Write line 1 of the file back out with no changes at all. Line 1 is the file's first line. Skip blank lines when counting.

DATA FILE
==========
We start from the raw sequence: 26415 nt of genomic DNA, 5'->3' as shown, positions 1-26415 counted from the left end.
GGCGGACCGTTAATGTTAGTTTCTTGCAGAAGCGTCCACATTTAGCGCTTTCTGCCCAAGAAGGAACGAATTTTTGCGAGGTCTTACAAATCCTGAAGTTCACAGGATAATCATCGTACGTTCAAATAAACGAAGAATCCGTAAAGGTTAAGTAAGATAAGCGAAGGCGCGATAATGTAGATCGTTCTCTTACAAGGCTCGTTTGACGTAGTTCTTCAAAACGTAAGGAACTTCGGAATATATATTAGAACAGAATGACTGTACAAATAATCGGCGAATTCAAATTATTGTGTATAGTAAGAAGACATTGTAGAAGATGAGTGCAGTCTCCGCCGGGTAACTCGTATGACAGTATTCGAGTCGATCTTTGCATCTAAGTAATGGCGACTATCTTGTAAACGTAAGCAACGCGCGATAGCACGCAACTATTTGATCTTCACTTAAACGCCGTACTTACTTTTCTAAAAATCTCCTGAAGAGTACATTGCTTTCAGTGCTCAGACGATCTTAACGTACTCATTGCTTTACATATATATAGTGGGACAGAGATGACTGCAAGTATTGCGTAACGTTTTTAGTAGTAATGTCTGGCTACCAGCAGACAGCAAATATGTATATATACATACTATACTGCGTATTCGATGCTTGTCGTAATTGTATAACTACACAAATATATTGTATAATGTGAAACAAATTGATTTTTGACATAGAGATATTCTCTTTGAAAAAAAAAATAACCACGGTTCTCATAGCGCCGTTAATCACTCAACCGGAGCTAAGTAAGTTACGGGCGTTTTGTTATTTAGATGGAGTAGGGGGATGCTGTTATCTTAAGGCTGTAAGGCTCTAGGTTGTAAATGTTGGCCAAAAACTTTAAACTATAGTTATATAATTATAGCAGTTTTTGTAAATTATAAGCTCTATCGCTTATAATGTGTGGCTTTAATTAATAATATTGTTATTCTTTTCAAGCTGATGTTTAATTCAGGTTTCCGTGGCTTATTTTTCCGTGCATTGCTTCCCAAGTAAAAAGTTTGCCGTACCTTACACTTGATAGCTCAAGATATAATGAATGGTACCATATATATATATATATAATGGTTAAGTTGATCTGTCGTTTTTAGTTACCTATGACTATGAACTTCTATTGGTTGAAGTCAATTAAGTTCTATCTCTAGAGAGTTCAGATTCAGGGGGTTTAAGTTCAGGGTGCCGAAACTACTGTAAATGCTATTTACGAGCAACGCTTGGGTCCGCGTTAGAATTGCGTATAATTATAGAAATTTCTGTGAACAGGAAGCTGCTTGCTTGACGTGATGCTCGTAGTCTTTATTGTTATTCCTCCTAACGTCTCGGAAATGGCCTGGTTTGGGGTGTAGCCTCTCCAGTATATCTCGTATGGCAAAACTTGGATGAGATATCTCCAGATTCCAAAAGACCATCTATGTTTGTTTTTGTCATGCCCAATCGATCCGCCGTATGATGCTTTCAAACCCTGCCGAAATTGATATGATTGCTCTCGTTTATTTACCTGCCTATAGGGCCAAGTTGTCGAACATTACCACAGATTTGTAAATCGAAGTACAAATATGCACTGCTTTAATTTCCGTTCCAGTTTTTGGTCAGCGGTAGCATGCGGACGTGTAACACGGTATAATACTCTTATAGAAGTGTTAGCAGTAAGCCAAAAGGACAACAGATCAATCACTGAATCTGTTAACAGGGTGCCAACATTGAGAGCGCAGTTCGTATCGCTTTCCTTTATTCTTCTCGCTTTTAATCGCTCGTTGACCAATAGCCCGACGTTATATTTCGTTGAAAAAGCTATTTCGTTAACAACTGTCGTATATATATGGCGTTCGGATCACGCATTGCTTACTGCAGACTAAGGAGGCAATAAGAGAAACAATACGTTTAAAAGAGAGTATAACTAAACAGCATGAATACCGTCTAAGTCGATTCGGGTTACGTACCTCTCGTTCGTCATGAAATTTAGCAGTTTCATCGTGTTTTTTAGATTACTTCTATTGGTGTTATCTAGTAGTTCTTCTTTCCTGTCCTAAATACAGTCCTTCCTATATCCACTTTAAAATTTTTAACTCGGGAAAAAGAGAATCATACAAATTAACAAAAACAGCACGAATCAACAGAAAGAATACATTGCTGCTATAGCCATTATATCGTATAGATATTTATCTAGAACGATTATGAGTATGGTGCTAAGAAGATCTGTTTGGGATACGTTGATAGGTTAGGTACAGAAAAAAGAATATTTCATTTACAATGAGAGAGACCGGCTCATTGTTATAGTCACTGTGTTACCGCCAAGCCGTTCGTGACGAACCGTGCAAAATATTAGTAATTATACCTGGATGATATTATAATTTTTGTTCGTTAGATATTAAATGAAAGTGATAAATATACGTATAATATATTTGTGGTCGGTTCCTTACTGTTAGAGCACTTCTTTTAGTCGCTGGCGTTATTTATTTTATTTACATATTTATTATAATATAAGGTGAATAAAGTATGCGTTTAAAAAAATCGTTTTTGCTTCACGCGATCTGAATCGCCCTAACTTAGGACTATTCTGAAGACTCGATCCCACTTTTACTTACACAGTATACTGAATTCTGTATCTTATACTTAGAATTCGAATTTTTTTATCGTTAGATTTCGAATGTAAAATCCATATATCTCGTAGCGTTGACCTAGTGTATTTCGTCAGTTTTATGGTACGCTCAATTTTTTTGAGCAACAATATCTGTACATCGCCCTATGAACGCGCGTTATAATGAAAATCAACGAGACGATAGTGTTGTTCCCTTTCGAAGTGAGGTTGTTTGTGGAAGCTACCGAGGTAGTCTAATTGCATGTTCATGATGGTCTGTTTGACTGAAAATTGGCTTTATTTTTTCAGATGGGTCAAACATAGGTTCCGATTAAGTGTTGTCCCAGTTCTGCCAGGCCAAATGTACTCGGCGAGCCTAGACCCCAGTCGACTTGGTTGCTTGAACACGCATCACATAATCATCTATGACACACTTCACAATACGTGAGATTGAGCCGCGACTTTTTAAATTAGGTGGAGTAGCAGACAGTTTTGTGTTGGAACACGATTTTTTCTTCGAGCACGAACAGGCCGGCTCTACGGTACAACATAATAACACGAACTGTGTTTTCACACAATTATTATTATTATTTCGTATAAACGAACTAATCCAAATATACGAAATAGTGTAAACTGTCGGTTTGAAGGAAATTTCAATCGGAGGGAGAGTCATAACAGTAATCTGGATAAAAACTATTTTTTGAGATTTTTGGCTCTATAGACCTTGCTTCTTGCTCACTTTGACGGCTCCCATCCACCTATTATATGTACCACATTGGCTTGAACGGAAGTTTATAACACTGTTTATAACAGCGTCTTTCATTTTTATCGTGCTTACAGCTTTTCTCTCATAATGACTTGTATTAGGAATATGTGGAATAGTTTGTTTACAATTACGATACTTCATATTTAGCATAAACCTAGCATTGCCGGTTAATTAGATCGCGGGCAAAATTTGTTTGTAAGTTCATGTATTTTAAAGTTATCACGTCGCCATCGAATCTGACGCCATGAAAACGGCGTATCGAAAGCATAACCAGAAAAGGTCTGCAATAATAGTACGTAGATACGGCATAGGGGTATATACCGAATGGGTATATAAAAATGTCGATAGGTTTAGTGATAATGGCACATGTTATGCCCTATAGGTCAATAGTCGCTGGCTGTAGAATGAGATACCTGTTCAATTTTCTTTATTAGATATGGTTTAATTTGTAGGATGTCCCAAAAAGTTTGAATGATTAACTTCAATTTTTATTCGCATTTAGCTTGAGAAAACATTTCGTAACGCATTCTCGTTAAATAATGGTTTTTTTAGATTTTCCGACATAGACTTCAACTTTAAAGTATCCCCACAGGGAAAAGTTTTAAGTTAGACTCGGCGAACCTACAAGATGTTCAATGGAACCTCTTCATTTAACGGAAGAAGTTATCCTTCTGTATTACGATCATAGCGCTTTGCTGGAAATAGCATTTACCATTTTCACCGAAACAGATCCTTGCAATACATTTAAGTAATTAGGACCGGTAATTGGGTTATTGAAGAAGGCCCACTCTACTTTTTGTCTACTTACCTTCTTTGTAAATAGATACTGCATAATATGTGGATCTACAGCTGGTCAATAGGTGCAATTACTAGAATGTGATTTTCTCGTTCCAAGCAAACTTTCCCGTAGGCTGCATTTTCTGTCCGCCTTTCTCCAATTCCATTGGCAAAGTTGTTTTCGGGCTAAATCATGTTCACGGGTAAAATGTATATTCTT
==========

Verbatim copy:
We start from the raw sequence: 26415 nt of genomic DNA, 5'->3' as shown, positions 1-26415 counted from the left end.